It is vital for businesses that tenants have a suitable property from which to run their commercial, business or investment undertakings. Commercial leases can prove to be complex documents that regulate the relationship between landlord and tenants. Nowadays, commercial leases tend not to be unduly harsh or restrictive to the tenant. It seems that the most complex provisions of the lease are those related to rent review. Rent reviews allow the periodical adjustment of commercial rents to the market level at the date of review. The rent review is an area that has taken up, for years, time and expense to determine disputes between landlords and tenants, regarding the amount of rent passing at various stages throughout the life of a lease.
In order to reduce the stress, delays and expenses, when the commercial lease is being reviewed, both landlords and tenants should ought to ensure that they are aware of the rent review process and negotiate these provisions. Shorter leases (between 10 and 15 years) are nowadays more popular with landlords and tenants. Traditionally, UK commercial leases were granted for 20 years or more. Rent review clauses were introduced to combat high inflation levels and up to the 1960s reviews were at 7 to 14 year intervals. At the present time, the rent review clause sets out when each review will take place (usually every three to five years), the method of review, and provisions for dealing with disputes if they arise.
In Crawford v Bruce (1992), the court held that a review clause in a lease was void because it only provided for the rent to be reviewed every three years, but did not say how. In City of Aberdeen Council v Clark (1999), the clause provided for either party to require the rent to be renegotiated at the end of each period of twenty-one years, and failing agreement for the rent to be determined by an arbiter. The court held that the clause was workable, and that the lease said how the review was to be determined, albeit somewhat short on detail.
The ‘Code for Leasing Business Premises in England and Wales 2007’ represents both owners (landlords) and occupiers (tenants). The Code aims to promote fairness in commercial leases, and recognises a need to increase awareness of property issues (specially for small businesses), ensuring that occupiers of business premises have the necessary information to negotiate the best deal for them. This Code specifically states that rent reviews should be clear and headline rent review clauses should not be used. If landlords are requested by tenants for alternatives to their proposed option for rent, they should be able to do it according to a risk-adjusted basis. For example, alternatives to upward only rent review might include up and down reviews to market rent with a minimum of the initial rent (or reference to another measure).
Leases may contain provisions allowing the landlord to change the rent. These provisions should be clear and understandable and should clearly indicate that the landlord cannot simply impose a rental increase. In case, landlords are unable to offer alternatives, they should justify it. Commercial leases should allow both landlords and tenants to start the rent review process. Usually, the method of recalculating a commercial rent is through revaluation in the open market at review date. The rent review should be to the market rent unless clearly stated otherwise and if the tenant agrees over increases fixed to an index, then the basis should be a published, independent, authoritative source.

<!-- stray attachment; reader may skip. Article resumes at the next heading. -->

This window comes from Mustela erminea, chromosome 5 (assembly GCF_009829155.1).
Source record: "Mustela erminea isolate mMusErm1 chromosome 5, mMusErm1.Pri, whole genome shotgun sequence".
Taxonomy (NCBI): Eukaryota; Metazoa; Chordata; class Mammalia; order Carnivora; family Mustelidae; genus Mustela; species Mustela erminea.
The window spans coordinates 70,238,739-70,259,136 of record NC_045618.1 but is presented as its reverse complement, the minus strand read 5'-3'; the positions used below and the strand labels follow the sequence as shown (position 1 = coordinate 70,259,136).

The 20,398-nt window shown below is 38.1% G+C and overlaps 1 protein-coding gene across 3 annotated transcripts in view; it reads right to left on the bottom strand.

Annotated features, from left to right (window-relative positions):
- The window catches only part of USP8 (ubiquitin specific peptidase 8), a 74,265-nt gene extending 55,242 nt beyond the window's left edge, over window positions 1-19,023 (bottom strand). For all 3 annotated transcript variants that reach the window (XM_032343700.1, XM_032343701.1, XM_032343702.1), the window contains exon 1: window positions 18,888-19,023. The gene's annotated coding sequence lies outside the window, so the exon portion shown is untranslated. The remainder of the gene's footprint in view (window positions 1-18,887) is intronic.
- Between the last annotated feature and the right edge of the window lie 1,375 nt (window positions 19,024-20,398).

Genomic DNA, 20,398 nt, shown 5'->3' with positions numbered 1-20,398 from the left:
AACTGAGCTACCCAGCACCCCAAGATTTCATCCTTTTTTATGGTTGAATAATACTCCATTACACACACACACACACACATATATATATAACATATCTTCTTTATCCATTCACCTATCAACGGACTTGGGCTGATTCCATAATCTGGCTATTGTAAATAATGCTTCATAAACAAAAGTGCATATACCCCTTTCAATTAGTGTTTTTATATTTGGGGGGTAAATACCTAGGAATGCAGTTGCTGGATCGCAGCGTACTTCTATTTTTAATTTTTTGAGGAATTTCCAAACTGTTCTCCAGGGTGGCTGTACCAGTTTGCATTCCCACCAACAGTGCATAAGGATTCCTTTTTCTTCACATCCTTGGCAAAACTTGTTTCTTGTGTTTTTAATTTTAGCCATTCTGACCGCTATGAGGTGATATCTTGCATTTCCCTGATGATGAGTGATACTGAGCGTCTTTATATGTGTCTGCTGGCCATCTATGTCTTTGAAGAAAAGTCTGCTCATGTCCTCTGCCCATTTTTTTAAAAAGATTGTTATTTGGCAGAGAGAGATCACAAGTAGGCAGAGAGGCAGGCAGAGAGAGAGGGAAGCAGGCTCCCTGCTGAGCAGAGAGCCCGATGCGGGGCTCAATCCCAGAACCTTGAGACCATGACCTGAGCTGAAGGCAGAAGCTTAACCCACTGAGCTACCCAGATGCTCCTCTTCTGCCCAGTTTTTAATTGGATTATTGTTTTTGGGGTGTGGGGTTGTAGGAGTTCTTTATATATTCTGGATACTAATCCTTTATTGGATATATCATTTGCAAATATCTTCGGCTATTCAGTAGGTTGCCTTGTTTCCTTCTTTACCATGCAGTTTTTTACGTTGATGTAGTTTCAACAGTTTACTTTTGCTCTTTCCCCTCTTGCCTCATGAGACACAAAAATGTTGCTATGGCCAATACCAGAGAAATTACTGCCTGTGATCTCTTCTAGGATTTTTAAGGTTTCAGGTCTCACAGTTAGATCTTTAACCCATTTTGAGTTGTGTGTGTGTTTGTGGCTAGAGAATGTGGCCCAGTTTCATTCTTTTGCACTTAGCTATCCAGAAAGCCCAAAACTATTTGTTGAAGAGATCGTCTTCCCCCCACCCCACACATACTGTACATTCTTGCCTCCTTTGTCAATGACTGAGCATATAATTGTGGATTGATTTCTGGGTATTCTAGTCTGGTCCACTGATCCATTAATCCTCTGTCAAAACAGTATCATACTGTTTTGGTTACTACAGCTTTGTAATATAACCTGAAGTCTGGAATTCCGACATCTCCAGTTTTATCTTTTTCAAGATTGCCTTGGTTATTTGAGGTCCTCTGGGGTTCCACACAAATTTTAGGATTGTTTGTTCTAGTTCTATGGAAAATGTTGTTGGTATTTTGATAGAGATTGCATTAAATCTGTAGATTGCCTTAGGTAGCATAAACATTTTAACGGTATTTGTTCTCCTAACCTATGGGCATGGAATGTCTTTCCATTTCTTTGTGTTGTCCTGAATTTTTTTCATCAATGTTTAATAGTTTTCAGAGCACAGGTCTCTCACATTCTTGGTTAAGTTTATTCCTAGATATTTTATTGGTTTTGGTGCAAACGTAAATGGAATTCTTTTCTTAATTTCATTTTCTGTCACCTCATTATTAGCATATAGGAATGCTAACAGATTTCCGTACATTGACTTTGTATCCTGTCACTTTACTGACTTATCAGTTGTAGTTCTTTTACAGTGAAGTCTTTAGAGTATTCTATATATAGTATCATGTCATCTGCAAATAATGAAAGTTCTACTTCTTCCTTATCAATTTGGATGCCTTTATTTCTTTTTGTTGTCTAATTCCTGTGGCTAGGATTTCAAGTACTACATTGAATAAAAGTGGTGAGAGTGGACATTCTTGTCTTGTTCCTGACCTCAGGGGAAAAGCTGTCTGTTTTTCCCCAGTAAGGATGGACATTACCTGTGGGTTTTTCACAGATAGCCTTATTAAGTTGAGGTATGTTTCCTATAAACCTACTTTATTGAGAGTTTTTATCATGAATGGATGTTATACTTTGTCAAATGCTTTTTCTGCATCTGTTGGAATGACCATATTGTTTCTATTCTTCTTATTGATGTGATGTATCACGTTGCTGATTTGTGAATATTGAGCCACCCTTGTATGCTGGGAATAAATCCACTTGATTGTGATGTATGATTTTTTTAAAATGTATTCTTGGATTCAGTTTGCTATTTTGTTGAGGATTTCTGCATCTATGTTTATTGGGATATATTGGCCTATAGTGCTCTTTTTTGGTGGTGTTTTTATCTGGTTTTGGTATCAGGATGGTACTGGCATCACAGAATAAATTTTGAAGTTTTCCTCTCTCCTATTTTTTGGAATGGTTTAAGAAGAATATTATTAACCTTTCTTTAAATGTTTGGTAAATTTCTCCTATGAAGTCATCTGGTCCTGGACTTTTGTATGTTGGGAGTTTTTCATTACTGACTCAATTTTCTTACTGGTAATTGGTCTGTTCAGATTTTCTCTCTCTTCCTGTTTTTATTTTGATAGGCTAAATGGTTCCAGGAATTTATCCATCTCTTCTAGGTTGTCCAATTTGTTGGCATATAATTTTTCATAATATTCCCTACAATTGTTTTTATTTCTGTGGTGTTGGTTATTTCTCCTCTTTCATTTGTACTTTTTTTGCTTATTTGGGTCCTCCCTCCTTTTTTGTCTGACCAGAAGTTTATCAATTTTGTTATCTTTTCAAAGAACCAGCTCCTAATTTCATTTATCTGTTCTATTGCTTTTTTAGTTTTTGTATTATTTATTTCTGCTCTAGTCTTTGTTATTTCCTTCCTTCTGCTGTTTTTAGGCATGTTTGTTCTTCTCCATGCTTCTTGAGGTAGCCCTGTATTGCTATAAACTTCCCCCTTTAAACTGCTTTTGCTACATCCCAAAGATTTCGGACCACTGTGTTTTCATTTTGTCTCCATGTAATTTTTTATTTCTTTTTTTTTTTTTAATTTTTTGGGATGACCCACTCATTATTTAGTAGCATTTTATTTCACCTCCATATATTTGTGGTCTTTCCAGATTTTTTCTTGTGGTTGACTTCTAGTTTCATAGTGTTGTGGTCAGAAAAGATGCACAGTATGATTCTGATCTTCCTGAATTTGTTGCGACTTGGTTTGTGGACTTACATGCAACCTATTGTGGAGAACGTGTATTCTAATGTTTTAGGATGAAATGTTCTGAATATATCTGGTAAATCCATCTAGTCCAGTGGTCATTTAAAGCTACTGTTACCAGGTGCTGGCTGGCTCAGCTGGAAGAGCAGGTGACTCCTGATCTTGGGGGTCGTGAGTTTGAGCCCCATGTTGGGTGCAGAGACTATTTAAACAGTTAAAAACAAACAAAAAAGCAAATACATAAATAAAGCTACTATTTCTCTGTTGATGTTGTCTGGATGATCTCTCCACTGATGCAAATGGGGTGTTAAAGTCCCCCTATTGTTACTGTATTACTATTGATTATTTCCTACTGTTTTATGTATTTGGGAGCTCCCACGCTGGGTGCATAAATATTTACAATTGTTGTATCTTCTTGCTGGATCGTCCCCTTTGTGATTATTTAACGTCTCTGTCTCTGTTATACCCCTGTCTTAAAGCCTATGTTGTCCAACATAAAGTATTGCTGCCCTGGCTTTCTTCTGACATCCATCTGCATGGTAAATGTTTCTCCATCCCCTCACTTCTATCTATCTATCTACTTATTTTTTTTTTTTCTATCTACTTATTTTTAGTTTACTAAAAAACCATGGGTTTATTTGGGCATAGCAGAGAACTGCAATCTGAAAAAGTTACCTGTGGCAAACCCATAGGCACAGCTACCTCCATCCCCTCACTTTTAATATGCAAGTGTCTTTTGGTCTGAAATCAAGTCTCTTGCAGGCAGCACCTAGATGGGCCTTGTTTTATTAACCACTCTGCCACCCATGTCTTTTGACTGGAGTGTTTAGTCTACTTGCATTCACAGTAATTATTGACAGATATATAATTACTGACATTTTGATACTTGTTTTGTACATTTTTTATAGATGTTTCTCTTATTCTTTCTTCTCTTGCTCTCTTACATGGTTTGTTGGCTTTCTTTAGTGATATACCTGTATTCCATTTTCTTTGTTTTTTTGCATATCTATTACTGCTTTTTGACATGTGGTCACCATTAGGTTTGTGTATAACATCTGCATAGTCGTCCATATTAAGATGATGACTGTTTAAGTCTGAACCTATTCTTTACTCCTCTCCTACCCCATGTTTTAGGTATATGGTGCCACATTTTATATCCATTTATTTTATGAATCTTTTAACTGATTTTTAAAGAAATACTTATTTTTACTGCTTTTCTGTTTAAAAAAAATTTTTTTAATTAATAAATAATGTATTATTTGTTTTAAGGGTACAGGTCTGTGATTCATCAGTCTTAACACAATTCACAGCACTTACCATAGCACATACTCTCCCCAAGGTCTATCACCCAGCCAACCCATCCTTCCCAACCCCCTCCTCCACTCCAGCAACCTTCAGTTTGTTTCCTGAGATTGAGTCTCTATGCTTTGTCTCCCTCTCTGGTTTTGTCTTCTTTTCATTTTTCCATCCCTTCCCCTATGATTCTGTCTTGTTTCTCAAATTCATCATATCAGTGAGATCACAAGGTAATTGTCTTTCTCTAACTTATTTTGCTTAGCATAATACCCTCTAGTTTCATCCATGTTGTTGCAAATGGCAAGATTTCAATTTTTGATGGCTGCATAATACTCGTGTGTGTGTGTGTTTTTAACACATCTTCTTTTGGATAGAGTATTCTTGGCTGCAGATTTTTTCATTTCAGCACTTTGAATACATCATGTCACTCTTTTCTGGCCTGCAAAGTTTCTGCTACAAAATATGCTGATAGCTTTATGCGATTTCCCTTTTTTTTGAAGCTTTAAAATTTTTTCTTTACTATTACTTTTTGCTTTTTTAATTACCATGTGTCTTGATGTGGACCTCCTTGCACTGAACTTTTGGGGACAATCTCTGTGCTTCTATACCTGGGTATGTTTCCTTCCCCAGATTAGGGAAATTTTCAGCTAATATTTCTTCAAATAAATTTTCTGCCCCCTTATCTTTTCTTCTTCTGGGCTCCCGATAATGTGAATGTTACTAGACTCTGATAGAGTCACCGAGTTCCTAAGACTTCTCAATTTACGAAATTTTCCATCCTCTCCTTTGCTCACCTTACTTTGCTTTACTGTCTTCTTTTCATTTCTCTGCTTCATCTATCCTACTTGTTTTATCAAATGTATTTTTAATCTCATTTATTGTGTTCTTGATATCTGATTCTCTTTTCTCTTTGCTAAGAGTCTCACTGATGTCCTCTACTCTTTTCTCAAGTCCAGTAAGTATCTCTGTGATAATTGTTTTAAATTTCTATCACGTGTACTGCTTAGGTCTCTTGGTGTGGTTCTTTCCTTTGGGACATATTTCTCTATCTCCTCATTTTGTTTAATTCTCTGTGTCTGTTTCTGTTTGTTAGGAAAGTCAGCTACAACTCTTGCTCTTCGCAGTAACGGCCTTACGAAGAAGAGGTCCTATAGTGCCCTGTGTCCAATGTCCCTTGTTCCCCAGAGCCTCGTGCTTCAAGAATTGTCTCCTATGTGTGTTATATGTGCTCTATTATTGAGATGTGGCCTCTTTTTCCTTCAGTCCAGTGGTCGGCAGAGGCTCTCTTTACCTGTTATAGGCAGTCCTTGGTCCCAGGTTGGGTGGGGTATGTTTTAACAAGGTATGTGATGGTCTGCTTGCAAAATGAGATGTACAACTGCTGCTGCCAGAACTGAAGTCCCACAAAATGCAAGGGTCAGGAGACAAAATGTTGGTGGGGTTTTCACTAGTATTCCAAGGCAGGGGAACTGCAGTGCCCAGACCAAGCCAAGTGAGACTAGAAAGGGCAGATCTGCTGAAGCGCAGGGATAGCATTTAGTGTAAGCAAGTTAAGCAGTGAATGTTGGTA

Tenants and landlords should understand the basis on which the rent can be changed. For example, can the rent go down as well as up? The tenant should see if the landlord is ready to allow upward or downward rent reviews, or if the tenant could ask for a ‘break option’. The commercial lease should also include a provision allowing tenants to serve a rent review notice on the landlord. Tenants should make sure that the interest rate on the difference is no higher than bank rates. The landlord loses interest on the difference if he or she does not initiate the rent review process prior to the review date.
If the lease does not provide for upwards-only rent review, but only provides for the landlord to be able to initiate the review, then the courts have stepped in to protect the tenant; this happened in Royal Bank of Scotland plc v Jennings (1997), where the rent review was not upwards only, and the lease provided that the initial yearly rent was payable only until the first review date and after that the rent should be a market rent calculated in accordance with the review clause. The review clause said that only the landlord was entitled to have an expert appointed. The court held that as the landlord had failed or refused to appoint an expert, the court could do so. The landlord could not frustrate the operation of the contract by failing to operate the review clause. However, in Standard Life Assurance Co Ltd v Unipath the rent review provision in a lease was upwards only and it was held that it would be pointless for a tenant to seek to initiate a review. There is no presumption that a rent review clause should be able to be exercised by both parties; it will always depend on the type of the review and on the wording of the clause.
Healys Solicitors’ Commercial Property Team is well established and benefits from great depth of experience. If the parties do not agree over the rent, the rent review clause will stipulate a procedure for a third party dispute resolution (an independent expert or arbitrator to settle). Poorly conducted rent reviews can lead to financial loss and termination of the lease. Healys Commercial Property Solicitors can act successfully on behalf of tenants or landlords in commercial rent review matters.